Nearly two thirds of Parliament’s 120 MPs qualify as multiple property owners. That’s a total of 77 – including those with shares in blocks of Maori land – who own, or have interests in, two or more properties.
Of those MPs with two or more properties, the majority (43) are from the National Party. Former National Party MP Jami Lee Ross, who is now an independent, is also a multiple property owner.
The Labour Party has 32 MPs who qualify as multiple property owners, while NZ First has five MPs who are and the Greens have just one multiple property owner (Eugenie Sage) among their ranks.
But the MPs with the biggest property portfolios are all – bar one – National Party MPs.
They include Amy Adams, Nathan Guy, Dr Parmjeet Parmar, Anne Tolley, Gerry Brownlee, Jacqui Dean, Nicky Wagner, Barbara Kuriger and Nuk Korako. All of them have property portfolios of five or more properties.
The exception is Labour List MP Raymond Huo. He owns just one property outright but is a shareholder of a company which owns nine rental properties.
NZ First’s Shane Jones, who is Minister of Regional Development also has a significant number of properties: he has five.
Since the current Government came to power, housing-related issues and policy changes have been a reliably hot topic. Such matters as the (now defunct) capital gains tax proposal and tenancy law reform have generated fiery rhetoric from many MPs.
For that reason, we thought it worth taking a more detailed look at the property holdings of the MPs who have had the most to say on housing-related issues.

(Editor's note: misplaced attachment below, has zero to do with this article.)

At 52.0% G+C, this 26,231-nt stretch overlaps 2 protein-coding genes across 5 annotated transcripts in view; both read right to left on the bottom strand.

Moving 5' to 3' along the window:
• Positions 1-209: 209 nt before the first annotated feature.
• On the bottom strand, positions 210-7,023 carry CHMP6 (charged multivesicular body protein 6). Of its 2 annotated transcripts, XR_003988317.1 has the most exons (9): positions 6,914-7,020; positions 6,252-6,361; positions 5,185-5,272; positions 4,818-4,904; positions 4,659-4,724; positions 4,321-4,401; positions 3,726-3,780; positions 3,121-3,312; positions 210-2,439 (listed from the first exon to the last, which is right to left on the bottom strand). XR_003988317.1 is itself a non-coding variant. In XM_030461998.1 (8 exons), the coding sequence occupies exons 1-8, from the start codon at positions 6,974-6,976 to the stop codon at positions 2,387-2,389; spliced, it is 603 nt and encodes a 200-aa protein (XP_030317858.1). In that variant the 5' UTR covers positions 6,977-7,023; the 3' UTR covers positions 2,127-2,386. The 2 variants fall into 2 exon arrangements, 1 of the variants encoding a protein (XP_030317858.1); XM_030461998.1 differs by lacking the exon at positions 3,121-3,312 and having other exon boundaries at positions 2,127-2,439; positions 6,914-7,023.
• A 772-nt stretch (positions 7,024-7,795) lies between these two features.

Looking at the Government’s Ministers, Prime Minister Jacinda Ardern, Finance Minister Grant Robertson and Housing & Urban Development Minister Phil Twyford all own just one property – the family home.
Revenue Minister Stuart Nash owns two residential properties while Deputy Prime Minister, and NZ First leader, Winston Peters owns three residential properties.
Building & Construction Minister Jenny Salesa owns three residential properties plus some land.
The National Party MPs who devote most time and discourse to housing-related issues all have portfolios of three or more properties.
National Party leader Simon Bridges owns three residential properties and one commercial property.
The Party’s Housing spokesperson, Judith Collins has two residential properties and one commercial – residential property, while its Building spokesperson, Andrew Bayly, has two residential properties, one farm and a share of another property.
National’s Finance spokesperson Amy Adams has long been one of Parliament’s bigger portfolio holders. She owns three residential properties, three commercial properties and one farm.
ACT Party leader David Seymour and Green Party co-leader Marama Davidson have both been vocal on housing-related issues. Neither of them own any properties, including a family home.
Read the full register of MP’s pecuniary interests here.